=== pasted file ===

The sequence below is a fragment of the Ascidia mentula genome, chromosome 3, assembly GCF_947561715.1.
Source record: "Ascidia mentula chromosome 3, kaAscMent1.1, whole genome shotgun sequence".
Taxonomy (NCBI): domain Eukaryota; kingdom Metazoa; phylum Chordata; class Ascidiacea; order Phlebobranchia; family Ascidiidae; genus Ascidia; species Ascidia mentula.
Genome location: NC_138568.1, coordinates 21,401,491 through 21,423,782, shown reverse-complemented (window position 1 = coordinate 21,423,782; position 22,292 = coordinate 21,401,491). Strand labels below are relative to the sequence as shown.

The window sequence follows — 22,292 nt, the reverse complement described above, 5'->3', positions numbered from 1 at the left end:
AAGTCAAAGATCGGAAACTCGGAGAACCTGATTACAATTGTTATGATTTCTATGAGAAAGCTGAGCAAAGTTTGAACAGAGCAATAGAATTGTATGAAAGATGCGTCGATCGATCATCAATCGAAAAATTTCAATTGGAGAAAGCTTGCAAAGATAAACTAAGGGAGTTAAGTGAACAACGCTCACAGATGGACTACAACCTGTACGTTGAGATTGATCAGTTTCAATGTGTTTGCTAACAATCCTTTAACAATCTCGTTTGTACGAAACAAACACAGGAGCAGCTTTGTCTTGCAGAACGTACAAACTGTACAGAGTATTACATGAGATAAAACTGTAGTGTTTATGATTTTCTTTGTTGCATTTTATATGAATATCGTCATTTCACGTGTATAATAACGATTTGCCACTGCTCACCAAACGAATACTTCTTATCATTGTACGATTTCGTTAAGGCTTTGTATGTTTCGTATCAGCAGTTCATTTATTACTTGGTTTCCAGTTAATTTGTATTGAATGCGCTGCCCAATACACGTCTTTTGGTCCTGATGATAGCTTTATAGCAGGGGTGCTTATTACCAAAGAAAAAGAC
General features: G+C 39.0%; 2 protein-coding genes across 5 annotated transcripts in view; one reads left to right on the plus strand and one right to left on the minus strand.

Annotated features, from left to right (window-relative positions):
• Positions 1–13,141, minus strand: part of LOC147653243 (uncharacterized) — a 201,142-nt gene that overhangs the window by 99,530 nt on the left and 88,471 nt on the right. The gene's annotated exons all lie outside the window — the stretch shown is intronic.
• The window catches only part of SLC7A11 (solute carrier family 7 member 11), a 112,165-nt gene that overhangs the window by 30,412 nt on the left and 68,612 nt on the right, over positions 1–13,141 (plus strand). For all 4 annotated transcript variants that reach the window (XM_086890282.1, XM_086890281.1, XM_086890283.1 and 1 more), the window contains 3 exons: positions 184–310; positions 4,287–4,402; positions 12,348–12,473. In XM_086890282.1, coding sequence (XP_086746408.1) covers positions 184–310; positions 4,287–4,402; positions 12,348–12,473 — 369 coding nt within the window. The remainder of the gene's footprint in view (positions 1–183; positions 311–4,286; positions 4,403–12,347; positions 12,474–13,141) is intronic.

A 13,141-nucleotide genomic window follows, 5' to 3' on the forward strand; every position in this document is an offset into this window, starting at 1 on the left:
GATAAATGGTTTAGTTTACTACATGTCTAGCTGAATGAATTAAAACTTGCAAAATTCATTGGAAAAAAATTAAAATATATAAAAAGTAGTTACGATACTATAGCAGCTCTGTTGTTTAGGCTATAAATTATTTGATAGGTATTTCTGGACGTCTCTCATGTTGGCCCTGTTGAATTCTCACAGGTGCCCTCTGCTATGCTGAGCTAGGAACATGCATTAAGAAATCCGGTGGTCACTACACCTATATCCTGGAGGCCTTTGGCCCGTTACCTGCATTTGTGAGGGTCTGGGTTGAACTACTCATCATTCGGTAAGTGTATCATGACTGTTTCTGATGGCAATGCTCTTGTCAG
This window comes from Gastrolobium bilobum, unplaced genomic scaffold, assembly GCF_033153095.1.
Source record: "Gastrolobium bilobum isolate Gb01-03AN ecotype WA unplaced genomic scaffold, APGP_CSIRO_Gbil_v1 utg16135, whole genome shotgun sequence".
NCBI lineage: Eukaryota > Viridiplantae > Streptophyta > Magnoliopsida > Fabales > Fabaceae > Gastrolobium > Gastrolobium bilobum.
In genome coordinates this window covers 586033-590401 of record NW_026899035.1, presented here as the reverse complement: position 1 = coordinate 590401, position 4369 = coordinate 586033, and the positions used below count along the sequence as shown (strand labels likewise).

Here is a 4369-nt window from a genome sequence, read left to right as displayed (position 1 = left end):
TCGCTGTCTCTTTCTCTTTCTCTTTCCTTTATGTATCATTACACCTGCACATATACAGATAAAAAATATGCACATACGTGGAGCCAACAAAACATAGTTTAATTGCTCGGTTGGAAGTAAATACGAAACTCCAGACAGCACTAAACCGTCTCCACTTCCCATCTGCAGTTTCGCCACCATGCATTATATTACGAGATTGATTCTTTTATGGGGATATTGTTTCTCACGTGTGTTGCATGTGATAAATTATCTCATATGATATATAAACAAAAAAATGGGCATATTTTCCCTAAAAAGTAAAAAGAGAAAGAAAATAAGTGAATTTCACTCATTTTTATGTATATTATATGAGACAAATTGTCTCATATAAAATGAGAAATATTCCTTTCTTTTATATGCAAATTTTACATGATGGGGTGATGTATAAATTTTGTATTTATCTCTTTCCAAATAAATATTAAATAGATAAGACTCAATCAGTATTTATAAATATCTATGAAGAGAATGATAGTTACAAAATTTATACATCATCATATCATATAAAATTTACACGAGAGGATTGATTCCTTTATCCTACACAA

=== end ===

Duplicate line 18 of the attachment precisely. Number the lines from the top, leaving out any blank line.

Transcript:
TCGCTGTCTCTTTCTCTTTCTCTTTCCTTTATGTATCATTACACCTGCACATATACAGATAAAAAATATGCACATACGTGGAGCCAACAAAACATAGTTTAATTGCTCGGTTGGAAGTAAATACGAAACTCCAGACAGCACTAAACCGTCTCCACTTCCCATCTGCAGTTTCGCCACCATGCATTATATTACGAGATTGATTCTTTTATGGGGATATTGTTTCTCACGTGTGTTGCATGTGATAAATTATCTCATATGATATATAAACAAAAAAATGGGCATATTTTCCCTAAAAAGTAAAAAGAGAAAGAAAATAAGTGAATTTCACTCATTTTTATGTATATTATATGAGACAAATTGTCTCATATAAAATGAGAAATATTCCTTTCTTTTATATGCAAATTTTACATGATGGGGTGATGTATAAATTTTGTATTTATCTCTTTCCAAATAAATATTAAATAGATAAGACTCAATCAGTATTTATAAATATCTATGAAGAGAATGATAGTTACAAAATTTATACATCATCATATCATATAAAATTTACACGAGAGGATTGATTCCTTTATCCTACACAA